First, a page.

According to Ngakaagae, it makes no sense to appoint a qualified man to a vacant post on an acting basis when you can as well appoint them on a permanent basis. “You cannot claim to be looking for greater merit than that which commended him to the basis. Whilst the appointee may be sufficient qualified, and fit and proper for the post, the  irrationality, in the absence of a cognizable explanation, may unduly cast doubt on the bona fides of the appointment,” charged Ngakaage who is one of the finest legal brains locally.

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Seretse, Kgosi may walk free

30th October 2020
BAKANG SERETSE

The P250 million National Petroleum Fund (NPF) saga that has been before court since 2017 seems to be losing its momentum with a high possibility of it being thrown out as defence lawyers unmask incompetency on the part of the Directorate of Public Prosecution (DPP).

The Gaborone High Court this week ruled that the decision by the State to prosecute Justice Zein Kebonang and his twin brother, Sadique Kebonang has been reviewed and set aside. The two brothers have now been cleared of the charges that where laid against them three years ago.

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Understanding the US Electoral College and key election issues 

28th October 2020
Mark J Rozell

The United States (US) will on the 3rd of November 2020 chose between incumbent Donald Trump of the Republicans and former Vice President Joe Biden of the Democrats amid the coronavirus pandemics, which has affected how voting is conducted in the world’s biggest economy.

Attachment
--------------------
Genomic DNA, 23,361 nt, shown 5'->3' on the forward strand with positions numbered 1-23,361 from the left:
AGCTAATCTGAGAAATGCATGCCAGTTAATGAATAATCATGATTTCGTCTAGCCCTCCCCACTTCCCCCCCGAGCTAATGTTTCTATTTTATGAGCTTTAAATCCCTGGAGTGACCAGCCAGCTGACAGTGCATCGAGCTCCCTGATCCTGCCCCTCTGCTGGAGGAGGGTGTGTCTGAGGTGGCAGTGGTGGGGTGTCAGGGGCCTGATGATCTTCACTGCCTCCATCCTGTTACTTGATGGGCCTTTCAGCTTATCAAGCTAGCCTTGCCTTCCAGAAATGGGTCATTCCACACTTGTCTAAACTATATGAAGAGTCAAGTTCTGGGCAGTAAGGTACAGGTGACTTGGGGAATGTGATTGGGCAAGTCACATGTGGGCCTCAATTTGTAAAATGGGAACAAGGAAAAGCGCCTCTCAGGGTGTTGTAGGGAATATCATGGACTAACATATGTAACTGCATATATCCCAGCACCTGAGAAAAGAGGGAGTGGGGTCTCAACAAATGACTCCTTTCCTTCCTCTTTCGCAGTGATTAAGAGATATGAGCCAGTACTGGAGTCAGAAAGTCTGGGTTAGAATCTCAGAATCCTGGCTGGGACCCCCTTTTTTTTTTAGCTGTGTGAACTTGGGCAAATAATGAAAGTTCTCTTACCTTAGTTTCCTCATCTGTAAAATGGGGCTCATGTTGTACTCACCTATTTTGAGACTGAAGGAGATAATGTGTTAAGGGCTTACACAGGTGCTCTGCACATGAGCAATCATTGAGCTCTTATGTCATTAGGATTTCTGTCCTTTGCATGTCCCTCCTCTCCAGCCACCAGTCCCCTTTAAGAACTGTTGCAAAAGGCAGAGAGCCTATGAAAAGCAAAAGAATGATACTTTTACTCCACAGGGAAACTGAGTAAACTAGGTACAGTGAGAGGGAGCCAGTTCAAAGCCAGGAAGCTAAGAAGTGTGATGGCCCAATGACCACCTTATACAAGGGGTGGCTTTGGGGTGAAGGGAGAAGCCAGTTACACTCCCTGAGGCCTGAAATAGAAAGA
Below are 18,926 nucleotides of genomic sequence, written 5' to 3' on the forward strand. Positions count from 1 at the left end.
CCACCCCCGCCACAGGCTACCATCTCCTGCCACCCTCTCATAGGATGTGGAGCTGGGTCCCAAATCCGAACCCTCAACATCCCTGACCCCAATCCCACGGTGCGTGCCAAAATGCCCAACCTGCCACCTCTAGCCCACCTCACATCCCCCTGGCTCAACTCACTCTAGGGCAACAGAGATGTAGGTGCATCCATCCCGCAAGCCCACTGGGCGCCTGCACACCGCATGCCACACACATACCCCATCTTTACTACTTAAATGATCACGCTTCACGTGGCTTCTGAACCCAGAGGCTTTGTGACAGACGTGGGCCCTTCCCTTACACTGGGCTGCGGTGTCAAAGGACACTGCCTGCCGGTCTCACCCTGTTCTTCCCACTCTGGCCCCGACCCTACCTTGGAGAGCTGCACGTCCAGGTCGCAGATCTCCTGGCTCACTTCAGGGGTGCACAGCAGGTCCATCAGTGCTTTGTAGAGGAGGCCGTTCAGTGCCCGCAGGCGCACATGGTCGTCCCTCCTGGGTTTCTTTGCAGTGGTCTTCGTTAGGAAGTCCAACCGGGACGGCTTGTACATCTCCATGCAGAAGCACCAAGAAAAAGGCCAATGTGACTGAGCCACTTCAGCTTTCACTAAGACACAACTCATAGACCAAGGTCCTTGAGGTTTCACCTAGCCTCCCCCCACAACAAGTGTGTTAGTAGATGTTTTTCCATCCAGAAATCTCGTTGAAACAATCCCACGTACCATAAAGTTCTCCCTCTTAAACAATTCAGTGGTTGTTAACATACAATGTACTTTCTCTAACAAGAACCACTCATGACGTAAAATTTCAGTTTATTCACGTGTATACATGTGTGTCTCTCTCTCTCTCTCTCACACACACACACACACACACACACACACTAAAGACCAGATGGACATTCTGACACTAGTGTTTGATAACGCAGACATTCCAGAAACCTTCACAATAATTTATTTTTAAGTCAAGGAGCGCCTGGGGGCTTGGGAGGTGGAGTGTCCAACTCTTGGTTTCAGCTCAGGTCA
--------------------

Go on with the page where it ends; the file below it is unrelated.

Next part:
Trump (74) seeks re-election after trouncing Hillary Clinton in 2016, while Biden (77) is going for his first shot as Democratic nominee after previous unsuccessful spells.

US Presidents mostly succeed in their re-election bid, but there have been nine individuals who failed to garner a second term mandate, the latest being George W H. Bush, a Republican who served as the 41st US President between 1989 and 1993.

Dr Mark Rozell, a Dean of  the School of Policy and Government at George Mason University  in  Arlington, Virginia describes the complex US electoral system that will deliver the winner at the 3rd November elections.

“The founders of our Republic de-centralised  authority  significantly  in  creating  our  constitutional  system,  which  means that  they  gave  an  enormous  amount  of  independent  power  and  authority  to  State  and  local governments,” Dr Rozell told international media on Elections 2020 Virtual Reporting Tour.

Unlike  parliamentary  democracies, like Botswana the  United  States  does  not  have  all  of  the  national government elected in one year. They do not have what is commonly called mandate elections where  the  entire  federal  government  is  elected  all  in  one  election  cycle  giving  a  “mandate”  to  a particular political party to lead, and instead US have what are called staggered elections, elections over time.